I have been a sports lover for as long as I can remember. As a young kid, I played soccer, baseball and basketball. When I was three years old, my dad started taking me to the Philadelphia Eagles home games, and I fell in love with the competitiveness of football.
Wrapped up as I was in other sports, I started playing football only in the seventh grade, when I decided to join my middle school team. Over the years I began to see football as an opportunity for a college scholarship. I made it onto my high school football team as a kicker, and I used the sport as my ticket to Temple University, where I majored in biology.
At the high school level, the words of wisdom from our coaches were to “keep your head up, and see what you hit.” At the time, I had no reason to question that level of guidance. Yet as the emerging data on the dangers of repeated brain traumas make clear, we need to do far more to educate young players.
Attitudes toward athlete safety have changed radically during my career on the field. As little as two years ago players were far more likely than they are today to play through a concussion, driven as they were by the will to win. Now players and the coaching staff are more inclined to speak up if a concussion occurs. And last fall Pop Warner, the largest youth football league, partnered with the NFL and USA Football, the organization that governs the sport at the nonprofessional level, to train coaches in ways to prevent concussions.
Tackling technique is only one factor influencing safety on the field. In middle school, for example, a tight budget meant that our helmets and shoulder pads came out of an aging pool of gear. We wore old, oversized T-shirts as jerseys over our pads during practice. In high school we had better equipment and, more important, we started training to increase upper-body and neck muscles—critical to a player's ability to withstand impacts. An equipment manager (in our case, a janitor who worked with our team part-time) gave every player what he considered the best-fitting helmet and shoulder pads from the existing stockpile.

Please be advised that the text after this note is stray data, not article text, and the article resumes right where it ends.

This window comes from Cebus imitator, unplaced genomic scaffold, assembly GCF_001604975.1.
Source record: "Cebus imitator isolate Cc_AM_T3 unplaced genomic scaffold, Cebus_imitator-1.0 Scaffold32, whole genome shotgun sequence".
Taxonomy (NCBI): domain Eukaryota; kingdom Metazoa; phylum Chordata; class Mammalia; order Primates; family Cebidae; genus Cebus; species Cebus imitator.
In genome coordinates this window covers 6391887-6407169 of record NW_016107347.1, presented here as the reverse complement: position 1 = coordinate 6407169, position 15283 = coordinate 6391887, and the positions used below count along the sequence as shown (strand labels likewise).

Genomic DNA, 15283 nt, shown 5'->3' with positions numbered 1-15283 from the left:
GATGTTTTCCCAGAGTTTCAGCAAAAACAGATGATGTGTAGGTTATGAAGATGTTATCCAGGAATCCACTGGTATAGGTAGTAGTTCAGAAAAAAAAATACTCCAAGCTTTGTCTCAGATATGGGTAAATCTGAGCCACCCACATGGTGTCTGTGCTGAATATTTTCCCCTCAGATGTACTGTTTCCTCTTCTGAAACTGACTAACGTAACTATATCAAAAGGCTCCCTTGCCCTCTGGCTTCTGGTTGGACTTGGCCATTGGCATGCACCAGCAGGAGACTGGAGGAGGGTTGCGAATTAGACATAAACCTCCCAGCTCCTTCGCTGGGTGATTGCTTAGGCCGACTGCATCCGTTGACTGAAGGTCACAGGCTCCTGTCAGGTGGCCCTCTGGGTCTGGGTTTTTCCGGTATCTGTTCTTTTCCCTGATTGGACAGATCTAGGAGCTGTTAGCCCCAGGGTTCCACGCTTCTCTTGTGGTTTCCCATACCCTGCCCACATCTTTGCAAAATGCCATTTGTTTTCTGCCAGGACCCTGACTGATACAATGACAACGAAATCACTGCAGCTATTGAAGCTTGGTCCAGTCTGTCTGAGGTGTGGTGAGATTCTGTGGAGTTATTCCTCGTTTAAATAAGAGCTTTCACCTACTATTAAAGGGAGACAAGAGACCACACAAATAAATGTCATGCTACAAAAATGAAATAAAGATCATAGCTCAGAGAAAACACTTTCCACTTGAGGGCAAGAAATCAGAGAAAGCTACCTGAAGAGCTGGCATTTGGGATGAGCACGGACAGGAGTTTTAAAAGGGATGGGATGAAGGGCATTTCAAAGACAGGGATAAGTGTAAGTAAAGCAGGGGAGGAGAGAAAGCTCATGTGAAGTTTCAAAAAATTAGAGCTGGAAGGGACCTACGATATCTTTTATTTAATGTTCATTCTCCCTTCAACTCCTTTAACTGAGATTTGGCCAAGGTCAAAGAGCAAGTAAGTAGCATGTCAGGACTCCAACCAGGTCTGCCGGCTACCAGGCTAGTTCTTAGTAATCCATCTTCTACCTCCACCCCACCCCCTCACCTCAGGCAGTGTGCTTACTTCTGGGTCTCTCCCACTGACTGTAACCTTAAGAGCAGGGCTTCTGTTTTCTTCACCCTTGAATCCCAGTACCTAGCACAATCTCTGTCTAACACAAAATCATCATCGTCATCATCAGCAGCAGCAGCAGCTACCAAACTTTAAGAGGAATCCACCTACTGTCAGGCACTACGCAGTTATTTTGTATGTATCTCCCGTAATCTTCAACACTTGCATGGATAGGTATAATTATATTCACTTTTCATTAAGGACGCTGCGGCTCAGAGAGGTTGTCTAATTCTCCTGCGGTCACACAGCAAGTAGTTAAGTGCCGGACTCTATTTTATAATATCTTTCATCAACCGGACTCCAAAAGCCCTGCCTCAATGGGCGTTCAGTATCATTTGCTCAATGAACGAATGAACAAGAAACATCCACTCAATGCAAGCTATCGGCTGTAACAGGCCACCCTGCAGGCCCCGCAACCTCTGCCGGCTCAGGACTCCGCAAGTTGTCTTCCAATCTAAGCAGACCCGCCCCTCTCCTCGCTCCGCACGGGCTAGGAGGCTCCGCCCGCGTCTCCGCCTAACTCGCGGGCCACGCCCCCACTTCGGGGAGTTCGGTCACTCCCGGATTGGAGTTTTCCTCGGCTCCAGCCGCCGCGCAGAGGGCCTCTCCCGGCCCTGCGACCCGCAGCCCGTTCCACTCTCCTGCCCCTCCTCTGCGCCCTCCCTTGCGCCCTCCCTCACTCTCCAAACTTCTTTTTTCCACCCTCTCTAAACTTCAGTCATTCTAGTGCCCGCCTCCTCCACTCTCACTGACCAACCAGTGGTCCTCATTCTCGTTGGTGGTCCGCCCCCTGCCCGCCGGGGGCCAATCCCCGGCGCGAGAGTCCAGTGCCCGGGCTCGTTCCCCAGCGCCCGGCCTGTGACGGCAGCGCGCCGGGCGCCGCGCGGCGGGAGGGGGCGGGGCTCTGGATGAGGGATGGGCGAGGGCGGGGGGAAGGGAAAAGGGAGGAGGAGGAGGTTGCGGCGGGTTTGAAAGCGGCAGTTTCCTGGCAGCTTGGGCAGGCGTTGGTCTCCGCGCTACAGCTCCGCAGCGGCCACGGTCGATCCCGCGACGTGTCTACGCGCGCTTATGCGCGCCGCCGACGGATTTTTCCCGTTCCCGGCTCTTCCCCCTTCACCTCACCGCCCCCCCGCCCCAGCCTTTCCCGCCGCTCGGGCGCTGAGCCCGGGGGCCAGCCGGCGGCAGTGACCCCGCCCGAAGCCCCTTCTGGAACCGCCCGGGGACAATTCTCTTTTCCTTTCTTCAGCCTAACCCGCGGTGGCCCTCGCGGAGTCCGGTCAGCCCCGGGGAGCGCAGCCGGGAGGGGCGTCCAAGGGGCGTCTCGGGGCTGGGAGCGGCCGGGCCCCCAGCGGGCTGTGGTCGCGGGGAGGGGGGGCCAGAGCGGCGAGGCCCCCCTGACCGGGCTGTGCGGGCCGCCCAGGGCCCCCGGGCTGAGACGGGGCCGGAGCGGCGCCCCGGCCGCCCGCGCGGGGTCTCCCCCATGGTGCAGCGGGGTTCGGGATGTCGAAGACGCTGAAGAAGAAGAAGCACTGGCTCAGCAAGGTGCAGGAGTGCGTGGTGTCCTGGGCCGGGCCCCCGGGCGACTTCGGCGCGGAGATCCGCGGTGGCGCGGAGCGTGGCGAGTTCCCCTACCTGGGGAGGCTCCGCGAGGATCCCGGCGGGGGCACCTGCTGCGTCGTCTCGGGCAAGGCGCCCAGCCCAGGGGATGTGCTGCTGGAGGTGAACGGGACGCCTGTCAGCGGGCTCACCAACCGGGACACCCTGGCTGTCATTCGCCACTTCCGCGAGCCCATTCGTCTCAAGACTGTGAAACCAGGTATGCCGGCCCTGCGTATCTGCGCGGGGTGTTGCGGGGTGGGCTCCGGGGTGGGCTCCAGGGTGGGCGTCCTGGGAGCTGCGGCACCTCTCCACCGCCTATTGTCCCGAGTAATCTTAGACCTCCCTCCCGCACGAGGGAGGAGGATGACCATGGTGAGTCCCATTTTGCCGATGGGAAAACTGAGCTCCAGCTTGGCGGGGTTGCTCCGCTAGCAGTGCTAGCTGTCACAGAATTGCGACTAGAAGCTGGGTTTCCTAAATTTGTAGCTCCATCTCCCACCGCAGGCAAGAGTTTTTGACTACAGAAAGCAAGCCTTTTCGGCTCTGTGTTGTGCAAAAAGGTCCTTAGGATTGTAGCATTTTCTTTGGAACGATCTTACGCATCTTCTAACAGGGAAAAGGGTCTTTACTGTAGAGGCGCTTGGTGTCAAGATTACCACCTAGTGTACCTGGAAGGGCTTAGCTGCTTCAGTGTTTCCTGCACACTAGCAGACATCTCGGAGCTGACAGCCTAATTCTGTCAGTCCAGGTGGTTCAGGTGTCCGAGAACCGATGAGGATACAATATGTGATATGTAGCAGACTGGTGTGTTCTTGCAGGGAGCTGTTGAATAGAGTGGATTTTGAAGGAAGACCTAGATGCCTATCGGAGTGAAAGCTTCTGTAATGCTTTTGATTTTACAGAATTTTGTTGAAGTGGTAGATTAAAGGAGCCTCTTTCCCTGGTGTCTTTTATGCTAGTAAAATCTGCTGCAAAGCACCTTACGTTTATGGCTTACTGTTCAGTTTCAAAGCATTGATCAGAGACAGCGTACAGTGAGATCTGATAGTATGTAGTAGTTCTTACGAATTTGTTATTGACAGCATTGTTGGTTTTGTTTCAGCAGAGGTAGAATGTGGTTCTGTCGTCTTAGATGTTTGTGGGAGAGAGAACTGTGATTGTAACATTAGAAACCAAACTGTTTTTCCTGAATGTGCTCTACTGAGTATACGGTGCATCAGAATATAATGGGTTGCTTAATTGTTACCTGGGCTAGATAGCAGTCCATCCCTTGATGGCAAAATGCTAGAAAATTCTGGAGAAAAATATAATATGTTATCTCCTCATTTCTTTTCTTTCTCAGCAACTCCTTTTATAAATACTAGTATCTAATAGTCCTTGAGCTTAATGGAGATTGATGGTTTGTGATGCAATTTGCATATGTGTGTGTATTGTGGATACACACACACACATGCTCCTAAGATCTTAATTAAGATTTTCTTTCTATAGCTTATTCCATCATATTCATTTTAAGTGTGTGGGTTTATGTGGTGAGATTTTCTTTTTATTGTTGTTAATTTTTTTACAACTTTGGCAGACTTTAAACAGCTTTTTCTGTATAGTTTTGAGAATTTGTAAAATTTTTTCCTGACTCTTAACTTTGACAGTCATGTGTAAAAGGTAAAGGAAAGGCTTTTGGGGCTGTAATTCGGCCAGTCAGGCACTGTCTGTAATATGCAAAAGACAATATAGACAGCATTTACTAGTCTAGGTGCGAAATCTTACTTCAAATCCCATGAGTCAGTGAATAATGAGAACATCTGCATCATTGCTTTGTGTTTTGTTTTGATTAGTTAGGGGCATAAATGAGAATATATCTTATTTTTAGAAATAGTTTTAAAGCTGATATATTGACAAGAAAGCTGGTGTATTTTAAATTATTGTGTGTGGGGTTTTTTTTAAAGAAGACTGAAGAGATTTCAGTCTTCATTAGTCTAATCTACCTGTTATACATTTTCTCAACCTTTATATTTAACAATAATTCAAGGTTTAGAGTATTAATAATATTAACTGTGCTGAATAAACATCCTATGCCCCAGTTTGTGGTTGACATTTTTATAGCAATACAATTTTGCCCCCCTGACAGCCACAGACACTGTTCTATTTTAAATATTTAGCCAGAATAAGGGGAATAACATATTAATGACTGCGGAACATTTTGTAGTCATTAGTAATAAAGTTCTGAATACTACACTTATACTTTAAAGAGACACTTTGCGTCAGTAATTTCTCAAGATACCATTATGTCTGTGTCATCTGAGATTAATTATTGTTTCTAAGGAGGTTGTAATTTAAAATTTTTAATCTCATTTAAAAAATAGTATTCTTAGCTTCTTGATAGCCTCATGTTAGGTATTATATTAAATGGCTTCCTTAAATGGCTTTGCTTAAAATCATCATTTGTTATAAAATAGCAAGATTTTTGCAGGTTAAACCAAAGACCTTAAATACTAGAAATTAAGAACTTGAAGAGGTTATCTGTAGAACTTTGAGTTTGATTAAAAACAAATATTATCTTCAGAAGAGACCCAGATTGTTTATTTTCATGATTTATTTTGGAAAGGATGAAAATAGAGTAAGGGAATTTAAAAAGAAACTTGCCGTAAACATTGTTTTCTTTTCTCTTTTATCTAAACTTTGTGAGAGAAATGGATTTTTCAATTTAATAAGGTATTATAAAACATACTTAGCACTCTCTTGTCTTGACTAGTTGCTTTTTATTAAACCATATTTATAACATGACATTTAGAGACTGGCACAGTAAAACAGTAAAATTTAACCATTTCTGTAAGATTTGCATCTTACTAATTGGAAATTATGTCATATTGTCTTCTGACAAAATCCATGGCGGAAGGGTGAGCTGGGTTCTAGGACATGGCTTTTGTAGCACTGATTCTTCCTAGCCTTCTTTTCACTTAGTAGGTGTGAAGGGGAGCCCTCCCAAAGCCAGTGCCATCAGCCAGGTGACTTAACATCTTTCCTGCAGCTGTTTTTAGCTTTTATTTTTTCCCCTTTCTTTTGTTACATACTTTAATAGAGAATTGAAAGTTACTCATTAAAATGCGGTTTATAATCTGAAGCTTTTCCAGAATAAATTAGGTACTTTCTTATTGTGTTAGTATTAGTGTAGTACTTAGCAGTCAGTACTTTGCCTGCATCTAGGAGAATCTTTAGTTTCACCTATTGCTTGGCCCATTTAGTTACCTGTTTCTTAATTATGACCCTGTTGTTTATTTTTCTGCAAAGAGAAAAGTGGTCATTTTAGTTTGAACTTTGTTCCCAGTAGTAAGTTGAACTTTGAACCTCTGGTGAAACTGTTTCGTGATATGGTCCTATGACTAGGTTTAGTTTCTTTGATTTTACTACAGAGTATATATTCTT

All that changed at the college level. Every year before workouts began for the new season, I was fitted by a trained equipment manager for my helmet and pads. Not only did we have professional strength coaches, we also had an experienced training staff familiar with spotting and handling head injuries, even if a player tries to hide symptoms to remain in the game.
Because these resources are often not available to younger players, parents may wonder whether their children are more vulnerable to head injuries. The answer is not so simple, as the risks differ by age group.
Of greatest concern is that a child's brain is not fully developed until adulthood. Namely, the axons of their neurons are not fully coated in myelin, the protective insulation that comes under stress in some of the most harmful brain injuries [see box]. Thus, a head impact has the potential to inflict more damage than a concussion later in life. Moreover, a child's weak neck and torso muscles—as compared with a burly pro whose neck is the size of a milk jug—permit the head to whip around precariously. Yet weaker muscles also mean softer tackles, as children are unlikely to deliver the crushing blows that can cause bones to crumple at other levels of play.
High school is when proper technique starts to make the most difference, especially because seniors can dwarf freshmen in size. Building up neck and shoulder muscles and rehearsing safe technique (such as keeping the head up, rather than letting it drop into an injury-prone position) become paramount—high schools need to embrace these practices if they have not already.
Collegiate football, in which such measures are routine, also comes with its own set of risks: with players still refining their skills, full-contact practice is more common than in the NFL. As a result, collegiate players may encounter more dangerous situations than professionals. Ultimately, though, the greatest risk factor is simply the number of years a person stays in the sport. The more seasons a player devotes to football, the greater the chances of sustaining multiple traumatic brain injuries.
I first learned about chronic traumatic encephalopathy (CTE) in the fall of 2012, when several former NFL players committed suicide, and players and their families sued the league. Although awareness has spread throughout the NFL, I estimate that as many as 80 percent of college players still do not know about CTE. This needs to change.
Even though I have now educated myself about CTE, I have no second thoughts about going pro. I signed with the Indianapolis Colts last spring and remain excited about being a part of the NFL. My position as a kicker means that I run a low risk of experiencing a traumatic brain injury during a game. Yet if I felt at risk of CTE because of multiple head impacts, I would leave the game and encourage others to do the same. My fellow athletes should have the same opportunity to make a well-informed decision about their future.